Sub-Alpine Fir, Alpine Fir, Rocky Mountain Fir, White Balsam, Balsam Fir
Abies lasiocarpa

Family: Pinaceae (py-NAY-see-ee) (Info)
Genus: Abies (A-bees) (Info)
Species: lasiocarpa (las-ee-oh-KAR-puh) (Info)
Synonym:Abies balsamea var. lasiocarpa
Synonym:Abies balsamea var. fallax
Synonym:Abies bifolia
Synonym:Abies subalpina

Category:

Trees

Height:

over 40 ft. (12 m)

Spacing:

over 40 ft. (12 m)

Hardiness:

USDA Zone 5a: to -28.8 C (-20 F)

USDA Zone 5b: to -26.1 C (-15 F)

USDA Zone 6a: to -23.3 C (-10 F)

USDA Zone 6b: to -20.5 C (-5 F)

USDA Zone 7a: to -17.7 C (0 F)

USDA Zone 7b: to -14.9 C (5 F)

Sun Exposure:

Full Sun

Danger:

Unknown - Tell us

Bloom Color:

Inconspicuous/none

Bloom Time:

N/A

Foliage:

Grown for foliage

Evergreen

Blue-Green

Other details:

Average Water Needs; Water regularly; do not overwater

Provides winter interest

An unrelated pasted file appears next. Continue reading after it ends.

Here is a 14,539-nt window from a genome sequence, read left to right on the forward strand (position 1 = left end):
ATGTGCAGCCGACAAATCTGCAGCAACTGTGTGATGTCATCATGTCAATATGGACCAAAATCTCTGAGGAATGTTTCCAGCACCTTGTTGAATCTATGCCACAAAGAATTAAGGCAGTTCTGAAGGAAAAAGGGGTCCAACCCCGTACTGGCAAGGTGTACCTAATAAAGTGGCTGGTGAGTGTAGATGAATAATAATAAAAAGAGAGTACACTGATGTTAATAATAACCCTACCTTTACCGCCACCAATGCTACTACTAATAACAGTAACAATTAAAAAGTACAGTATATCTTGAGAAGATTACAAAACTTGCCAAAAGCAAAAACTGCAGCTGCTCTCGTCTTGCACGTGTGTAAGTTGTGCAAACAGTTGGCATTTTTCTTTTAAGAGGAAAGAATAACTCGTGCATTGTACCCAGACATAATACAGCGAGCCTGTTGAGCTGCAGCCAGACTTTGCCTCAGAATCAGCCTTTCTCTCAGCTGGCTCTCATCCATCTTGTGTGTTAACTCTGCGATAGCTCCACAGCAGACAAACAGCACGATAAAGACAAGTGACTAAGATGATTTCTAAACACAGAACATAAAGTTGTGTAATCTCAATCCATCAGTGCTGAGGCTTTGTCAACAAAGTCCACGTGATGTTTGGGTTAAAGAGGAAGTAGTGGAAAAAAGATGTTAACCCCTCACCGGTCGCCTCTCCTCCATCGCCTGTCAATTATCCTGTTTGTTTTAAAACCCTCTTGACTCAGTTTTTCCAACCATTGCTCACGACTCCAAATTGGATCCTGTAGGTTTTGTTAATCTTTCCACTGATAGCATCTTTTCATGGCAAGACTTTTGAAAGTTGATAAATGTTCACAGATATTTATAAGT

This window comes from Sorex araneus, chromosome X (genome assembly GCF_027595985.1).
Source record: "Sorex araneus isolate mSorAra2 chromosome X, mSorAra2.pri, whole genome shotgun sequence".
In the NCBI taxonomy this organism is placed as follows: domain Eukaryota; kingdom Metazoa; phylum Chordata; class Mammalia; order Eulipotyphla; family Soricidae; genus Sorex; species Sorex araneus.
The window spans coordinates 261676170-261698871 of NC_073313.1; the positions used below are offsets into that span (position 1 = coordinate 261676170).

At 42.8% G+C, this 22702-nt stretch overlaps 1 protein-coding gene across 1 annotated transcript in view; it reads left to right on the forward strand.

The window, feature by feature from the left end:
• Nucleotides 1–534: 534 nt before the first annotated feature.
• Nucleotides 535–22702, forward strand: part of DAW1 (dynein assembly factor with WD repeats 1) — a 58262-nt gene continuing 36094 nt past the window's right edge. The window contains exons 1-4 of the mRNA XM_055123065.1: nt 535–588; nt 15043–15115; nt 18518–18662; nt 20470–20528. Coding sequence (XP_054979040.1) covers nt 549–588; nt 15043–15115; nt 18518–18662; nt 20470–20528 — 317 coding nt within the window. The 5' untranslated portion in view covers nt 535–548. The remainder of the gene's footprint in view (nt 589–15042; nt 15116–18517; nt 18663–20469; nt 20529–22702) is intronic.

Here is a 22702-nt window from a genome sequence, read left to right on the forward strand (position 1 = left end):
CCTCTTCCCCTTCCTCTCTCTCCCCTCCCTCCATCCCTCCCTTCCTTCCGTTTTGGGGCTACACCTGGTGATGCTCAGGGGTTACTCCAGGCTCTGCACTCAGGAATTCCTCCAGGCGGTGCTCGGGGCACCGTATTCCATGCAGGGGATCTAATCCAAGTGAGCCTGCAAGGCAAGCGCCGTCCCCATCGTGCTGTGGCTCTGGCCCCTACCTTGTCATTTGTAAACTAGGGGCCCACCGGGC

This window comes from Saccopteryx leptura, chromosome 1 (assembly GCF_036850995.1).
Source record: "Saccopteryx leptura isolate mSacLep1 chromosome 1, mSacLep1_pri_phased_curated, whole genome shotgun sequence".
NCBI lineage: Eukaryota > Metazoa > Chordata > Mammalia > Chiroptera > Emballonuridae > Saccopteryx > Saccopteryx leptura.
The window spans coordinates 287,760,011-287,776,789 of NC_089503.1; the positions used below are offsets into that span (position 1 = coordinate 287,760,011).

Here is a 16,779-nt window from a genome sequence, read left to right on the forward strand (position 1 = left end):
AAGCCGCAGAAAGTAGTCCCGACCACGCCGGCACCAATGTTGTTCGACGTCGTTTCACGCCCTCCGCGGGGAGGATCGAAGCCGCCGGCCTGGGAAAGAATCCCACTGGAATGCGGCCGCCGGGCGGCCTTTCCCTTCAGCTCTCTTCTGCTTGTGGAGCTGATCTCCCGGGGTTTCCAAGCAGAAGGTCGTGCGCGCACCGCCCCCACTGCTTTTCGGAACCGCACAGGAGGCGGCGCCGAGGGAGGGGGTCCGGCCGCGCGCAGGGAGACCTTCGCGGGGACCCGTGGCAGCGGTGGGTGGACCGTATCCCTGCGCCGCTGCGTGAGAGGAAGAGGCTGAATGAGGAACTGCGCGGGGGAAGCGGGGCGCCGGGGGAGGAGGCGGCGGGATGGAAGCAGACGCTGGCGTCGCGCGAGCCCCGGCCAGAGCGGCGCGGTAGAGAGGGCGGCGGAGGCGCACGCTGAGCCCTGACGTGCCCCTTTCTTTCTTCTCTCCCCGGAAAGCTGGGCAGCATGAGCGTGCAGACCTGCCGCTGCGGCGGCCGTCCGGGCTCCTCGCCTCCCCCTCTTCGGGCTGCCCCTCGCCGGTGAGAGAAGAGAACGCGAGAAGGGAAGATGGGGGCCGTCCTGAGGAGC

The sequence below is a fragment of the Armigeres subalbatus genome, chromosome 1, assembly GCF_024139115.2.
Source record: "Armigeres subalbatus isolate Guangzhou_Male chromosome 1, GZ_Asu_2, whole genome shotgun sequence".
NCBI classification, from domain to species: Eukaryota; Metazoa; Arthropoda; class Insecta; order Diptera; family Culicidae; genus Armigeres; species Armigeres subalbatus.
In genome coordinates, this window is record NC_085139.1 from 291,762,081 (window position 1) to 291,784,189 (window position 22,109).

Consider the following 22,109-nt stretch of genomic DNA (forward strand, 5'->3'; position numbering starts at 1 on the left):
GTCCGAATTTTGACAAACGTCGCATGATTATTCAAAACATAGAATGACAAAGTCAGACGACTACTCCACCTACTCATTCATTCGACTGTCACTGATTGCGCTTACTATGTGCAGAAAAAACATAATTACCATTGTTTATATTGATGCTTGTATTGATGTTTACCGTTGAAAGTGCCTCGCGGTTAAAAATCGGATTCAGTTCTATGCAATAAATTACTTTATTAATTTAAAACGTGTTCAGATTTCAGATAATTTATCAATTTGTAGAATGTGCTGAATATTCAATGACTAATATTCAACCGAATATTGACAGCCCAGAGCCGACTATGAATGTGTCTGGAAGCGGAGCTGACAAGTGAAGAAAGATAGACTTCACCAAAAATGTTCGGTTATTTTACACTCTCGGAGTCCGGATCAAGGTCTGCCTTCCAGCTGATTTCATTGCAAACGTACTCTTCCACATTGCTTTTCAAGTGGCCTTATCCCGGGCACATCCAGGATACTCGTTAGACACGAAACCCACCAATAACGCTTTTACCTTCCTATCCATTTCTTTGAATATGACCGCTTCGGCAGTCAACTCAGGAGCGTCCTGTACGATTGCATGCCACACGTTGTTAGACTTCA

Soil pH requirements:

5.6 to 6.0 (acidic)

6.1 to 6.5 (mildly acidic)

Patent Information:

Non-patented

Propagation Methods:

Unknown - Tell us

Seed Collecting:

Unknown - Tell us

Regional

This plant has been said to grow in the following regions:

Logan Lake,

Prescott, Arizona

Boise, Idaho

Gardeners' Notes:

1
positive
1
neutral
0
negatives
RatingContent
Positive

On Aug 13, 2009, Xenomorf from Valley of the Sun, AZ (Zone 9b) wrote:

This fir tree get about 90 ft. tall with the trunk getting about 2 ft. thick. The smooth bark is grayish-brown and developes scales and fissures with age. The almost black to dark purplish cones are somewhat cylindrical and are about 4" in length. They stand upright in the upper part of the tree and degrade or fall apart when mature and whats left behind is just the cones' core on the branch. The darker bluish needles have two silver lines on them and spread out or are in two rows. They are curved upward, flat, soft and flexible and have a notched or rounded tip. It occurs in nature in the range of 8000-12,000 ft. elevation in moist and cool Spruce-fir forests. It is the smallest of the 'true' fir trees. The crown of the tree is narrow, long and pointed, with the branches extending not qui... read more

Neutral

On Aug 12, 2009, palmbob from Acton, CA (Zone 8b) wrote:

This fir often grows with other firs (notably Douglass Fir), Hemlocks and Pines... can be told apart by relatively soft and short needles, at least relative to Douglass Fir's needles. It also has upright cones, which most other conifers do not, at least in the Rockies.